Ha, yes, he may have been shouting that. Right before he ordered the retreat!

Res_Ipsa
05-24-2013, 01:07 PM
Yeah as I remember it Napoleon marched to Moscow and knocked down the Kremlin walls with a volley of cannon fire and then promptly retreated.

Zombie Sammael
05-24-2013, 08:25 PM
Yeah as I remember it Napoleon marched to Moscow and knocked down the Kremlin walls with a volley of cannon fire and then promptly retreated.

As you remember it? You were there?

Res_Ipsa
05-25-2013, 02:26 AM
As you remember it? You were there?

Yes, I was. Wishbone the PBS dog took me on an adventure as Napoleon Bone-apart. Do you UKers know about Wishbone?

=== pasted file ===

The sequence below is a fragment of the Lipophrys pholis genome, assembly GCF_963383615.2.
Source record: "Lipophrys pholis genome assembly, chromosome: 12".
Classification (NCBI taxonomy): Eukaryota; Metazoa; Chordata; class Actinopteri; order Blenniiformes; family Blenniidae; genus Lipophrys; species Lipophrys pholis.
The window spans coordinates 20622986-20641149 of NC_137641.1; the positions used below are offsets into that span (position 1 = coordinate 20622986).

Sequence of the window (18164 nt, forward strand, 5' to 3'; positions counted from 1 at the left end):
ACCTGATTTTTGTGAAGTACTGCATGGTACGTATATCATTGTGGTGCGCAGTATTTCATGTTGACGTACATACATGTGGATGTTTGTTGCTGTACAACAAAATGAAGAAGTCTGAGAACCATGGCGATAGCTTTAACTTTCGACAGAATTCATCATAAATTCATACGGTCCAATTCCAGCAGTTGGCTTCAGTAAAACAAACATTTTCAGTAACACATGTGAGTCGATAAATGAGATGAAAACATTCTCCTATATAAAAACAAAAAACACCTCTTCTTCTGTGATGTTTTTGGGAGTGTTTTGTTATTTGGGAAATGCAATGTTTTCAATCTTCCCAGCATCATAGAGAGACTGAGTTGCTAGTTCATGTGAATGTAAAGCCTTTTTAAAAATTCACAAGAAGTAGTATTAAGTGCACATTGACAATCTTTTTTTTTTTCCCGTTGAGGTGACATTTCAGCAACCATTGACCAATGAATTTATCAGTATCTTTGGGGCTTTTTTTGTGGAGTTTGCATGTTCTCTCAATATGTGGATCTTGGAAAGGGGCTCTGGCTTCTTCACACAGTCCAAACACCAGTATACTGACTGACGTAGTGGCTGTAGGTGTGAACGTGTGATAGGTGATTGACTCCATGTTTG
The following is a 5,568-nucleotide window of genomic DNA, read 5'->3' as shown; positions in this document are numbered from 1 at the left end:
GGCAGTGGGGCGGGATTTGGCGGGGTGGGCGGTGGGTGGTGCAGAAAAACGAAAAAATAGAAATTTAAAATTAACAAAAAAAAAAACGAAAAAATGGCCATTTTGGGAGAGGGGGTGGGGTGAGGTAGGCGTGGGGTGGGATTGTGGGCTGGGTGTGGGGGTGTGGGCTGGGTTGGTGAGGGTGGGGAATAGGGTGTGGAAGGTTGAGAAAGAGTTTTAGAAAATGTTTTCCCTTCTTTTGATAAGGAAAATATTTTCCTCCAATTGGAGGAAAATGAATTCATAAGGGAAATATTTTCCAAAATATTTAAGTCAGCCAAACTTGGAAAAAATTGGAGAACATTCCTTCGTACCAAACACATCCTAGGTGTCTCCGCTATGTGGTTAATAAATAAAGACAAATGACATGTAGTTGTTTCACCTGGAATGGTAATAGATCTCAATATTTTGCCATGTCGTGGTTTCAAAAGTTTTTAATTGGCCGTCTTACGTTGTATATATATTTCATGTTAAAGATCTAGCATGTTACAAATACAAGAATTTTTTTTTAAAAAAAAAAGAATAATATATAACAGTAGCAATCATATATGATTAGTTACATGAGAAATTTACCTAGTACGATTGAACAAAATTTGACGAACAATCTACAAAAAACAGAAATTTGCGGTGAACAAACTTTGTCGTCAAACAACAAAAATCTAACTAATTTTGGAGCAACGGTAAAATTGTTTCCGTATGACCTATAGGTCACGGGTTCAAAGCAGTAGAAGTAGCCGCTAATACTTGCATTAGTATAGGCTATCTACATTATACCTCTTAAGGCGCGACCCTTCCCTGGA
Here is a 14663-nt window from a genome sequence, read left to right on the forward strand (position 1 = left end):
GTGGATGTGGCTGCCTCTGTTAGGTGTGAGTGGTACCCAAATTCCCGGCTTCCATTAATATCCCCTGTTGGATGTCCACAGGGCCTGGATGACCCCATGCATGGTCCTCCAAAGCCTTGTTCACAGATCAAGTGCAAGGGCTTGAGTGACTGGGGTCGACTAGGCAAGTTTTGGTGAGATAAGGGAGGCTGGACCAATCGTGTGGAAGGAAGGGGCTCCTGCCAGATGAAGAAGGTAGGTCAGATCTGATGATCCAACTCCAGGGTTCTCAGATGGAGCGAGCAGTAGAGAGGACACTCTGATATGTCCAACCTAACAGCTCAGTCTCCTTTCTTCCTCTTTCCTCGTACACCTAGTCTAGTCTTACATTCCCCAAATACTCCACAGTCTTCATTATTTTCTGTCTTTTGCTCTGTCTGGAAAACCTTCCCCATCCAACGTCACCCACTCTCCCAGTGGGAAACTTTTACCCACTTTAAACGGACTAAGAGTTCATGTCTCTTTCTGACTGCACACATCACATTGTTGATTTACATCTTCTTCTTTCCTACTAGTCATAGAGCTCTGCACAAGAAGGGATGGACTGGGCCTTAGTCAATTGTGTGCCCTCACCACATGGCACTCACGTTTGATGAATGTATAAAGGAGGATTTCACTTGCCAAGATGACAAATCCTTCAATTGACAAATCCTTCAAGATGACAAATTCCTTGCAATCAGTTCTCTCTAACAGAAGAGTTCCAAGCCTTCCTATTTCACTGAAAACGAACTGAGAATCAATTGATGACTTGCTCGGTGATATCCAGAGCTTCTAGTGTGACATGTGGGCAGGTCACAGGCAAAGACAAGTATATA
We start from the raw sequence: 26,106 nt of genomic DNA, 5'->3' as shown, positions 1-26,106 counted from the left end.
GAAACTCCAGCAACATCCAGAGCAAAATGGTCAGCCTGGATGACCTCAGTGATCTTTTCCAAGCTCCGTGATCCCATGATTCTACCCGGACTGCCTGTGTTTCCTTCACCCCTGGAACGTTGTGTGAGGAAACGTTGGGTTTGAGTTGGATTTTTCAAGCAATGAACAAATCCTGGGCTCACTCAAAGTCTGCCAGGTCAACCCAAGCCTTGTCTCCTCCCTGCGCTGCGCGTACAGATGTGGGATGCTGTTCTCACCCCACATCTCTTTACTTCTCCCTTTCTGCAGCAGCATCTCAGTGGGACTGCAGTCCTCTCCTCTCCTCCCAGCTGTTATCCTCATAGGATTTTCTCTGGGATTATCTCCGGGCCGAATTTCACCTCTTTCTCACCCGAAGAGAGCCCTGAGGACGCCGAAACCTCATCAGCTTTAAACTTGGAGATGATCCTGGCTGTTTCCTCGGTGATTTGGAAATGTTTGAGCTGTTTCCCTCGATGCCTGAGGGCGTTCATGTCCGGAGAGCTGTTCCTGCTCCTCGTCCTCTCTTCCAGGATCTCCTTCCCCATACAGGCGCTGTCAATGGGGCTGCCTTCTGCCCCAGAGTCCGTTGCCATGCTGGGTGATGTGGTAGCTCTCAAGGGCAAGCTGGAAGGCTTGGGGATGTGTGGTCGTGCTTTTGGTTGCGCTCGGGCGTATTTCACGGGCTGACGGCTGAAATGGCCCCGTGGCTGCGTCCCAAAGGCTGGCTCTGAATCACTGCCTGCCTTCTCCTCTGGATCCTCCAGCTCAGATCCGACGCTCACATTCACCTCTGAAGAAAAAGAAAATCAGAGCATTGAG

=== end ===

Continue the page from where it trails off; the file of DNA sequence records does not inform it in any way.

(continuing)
Zombie Sammael
05-25-2013, 11:08 AM
Yes, I was. Wishbone the PBS dog took me on an adventure as Napoleon Bone-apart. Do you UKers know about Wishbone?

Wouldn't know, I'm in Australia these days.

Res_Ipsa
05-25-2013, 12:41 PM
Wouldn't know, I'm in Australia these days.

There are two reasons why a dude moves very far away: (a) work or (b) girl. Which are you?

GonzoTheGreat
05-25-2013, 01:04 PM
There are two reasons why a dude moves very far away: (a) work or (b) girl. Which are you?
He is not a girl.

Res_Ipsa
05-25-2013, 06:48 PM
He is not a girl.

Haha, that was actually a fair point. Which is the reason that you moved Zombie?

Zombie Sammael
05-25-2013, 10:15 PM
Haha, that was actually a fair point. Which is the reason that you moved Zombie?

Lupus Deus Est. I thought everyone knew. ;)

GonzoTheGreat
05-26-2013, 05:46 AM
Lupus Deus Est. I thought everyone knew. ;)
Everyone knew, but some knew more than others.